Now that Windows Server 2012 is the current release of Windows server, you may decide that your next Microsoft virtualization host is going to run the latest version of Hyper-V. The article covers what may be familiar territory for Windows Server 2008 Hyper-V administrators-the basic setup of a single virtualization host. There are a few new features available in Windows Server 2012 Hyper-V, the most interesting are:
- Hyper-V Virtual Machine (VM) Replication, a new disaster recover (DR) mechanism for VMs.
- Virtual SAN Manager and the ability to deploy virtual fiber channel adapters to VMs.
- New virtual hard drive (VHD) format ".vhdx" offers superior performance, capacity, and reliability over Hyper-V VHDs in Windows Server 2008.
- Ability to Live Migrate VMs between hosts that are not in a cluster and have no shared storage.
When installing Windows Server 2012, it matters if you have the retail version of Windows Server 2012 setup media or the volume license version. The retail version of Windows Server 2012 requires a product key to proceed. The volume license edition does not require a product key at installation time.
Windows Server 2012 defaults to installing a core operating system only, with no GUI. You may want to install your first Windows Server 2012 Hyper-V host using the GUI mode to help you learn and evaluate the server features when using a server console screen. In production or at scale, you may prefer the core OS mode for reducing the updating footprint and attack surface of a host.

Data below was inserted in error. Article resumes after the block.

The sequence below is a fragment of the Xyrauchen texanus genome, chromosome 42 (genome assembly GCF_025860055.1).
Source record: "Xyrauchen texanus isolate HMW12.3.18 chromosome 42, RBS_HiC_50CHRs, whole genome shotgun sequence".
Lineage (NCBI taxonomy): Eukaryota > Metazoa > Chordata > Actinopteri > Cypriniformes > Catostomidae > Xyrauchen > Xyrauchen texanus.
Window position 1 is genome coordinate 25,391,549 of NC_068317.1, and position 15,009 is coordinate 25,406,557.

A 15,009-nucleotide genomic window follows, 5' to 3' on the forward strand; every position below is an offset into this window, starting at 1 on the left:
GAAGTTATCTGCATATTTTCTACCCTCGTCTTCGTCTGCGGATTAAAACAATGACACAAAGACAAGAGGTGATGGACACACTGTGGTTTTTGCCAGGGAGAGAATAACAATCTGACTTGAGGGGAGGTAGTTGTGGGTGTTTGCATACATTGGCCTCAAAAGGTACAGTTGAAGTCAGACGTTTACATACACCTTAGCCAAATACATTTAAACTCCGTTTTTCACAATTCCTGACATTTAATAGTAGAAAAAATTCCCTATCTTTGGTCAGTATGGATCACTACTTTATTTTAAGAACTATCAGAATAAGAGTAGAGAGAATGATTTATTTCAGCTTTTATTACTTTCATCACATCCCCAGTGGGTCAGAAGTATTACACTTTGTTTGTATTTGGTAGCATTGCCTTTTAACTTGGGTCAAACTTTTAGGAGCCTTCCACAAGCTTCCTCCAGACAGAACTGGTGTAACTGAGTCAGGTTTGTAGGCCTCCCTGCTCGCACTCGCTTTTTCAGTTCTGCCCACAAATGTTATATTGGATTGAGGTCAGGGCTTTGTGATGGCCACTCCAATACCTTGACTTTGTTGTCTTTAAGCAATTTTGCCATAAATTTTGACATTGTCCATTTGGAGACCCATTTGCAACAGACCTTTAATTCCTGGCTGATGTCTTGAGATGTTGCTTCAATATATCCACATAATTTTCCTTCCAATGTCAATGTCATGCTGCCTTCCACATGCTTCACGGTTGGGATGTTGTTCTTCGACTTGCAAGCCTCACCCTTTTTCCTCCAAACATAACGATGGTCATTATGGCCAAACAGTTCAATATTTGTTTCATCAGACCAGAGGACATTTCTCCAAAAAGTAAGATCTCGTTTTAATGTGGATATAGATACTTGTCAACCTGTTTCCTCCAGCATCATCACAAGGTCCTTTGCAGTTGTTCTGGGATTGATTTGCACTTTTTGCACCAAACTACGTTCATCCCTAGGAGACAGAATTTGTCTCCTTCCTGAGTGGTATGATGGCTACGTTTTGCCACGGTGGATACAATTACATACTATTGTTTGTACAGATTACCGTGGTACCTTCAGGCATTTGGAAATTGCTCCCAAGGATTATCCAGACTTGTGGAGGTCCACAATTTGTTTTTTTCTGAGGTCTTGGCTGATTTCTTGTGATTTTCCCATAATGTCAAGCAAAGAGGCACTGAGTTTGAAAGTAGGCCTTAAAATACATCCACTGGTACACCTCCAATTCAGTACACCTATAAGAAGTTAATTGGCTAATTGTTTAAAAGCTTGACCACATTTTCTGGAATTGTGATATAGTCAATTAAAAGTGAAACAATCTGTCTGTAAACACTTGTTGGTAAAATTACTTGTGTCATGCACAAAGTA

Before installing the Hyper-V role on Windows Server 2012
After a default installation of Windows Server 2012 Datacenter on supported server hardware, there are just a few things to do to prepare the server to be a Windows domain member and virtualization host:
- Enable Remote Desktop, which is disabled by default. This will let you work with the host desktop remotely over the network.
- Assuming the host has more than one network interface card (NIC), select which NIC is the primary "host" NIC and which will be reserved for use by guests.
- On the guest NIC disable NetBIOS and disable DNS client name registration in the IPv4 networking settings.
- In the Network Connections, Advanced Settings, set the host NIC as the primary connection, and disable the File and Printer Sharing and Client for Microsoft Networks bindings on the guest NIC.
- Run Disk Management from the Windows-X menu (double-right click in the lower left corner of your Remote Desktop window). Initialize any disks, create any volumes, format any partitions, and create any folders where the first VM VHDs will reside.
Steps to install and configure Hyper-V role on Windows Server 2012
Follow these steps to install Windows Server 2012 Hyper-V host on a physical server:
1. From the Windows Server 2012 Server Manager Dashboard, click Add Roles and Features.
2. Select the Hyper-V role. Consider installing Windows Server Backup feature at the same time. At the Create Network Switch page, select the NIC to be used by the guest VMs for network communication.3. New with Windows Server 2012 Hyper-V, you can specify a NIC for use with live migration even when the host is not part of Windows Failover cluster and when there is no shared storage. See in Figure A that you can use Kerberos with constrained delegation or the CredSSP protocol to authenticate live migrations outside clusters. The default for this setting is ‘not configured'.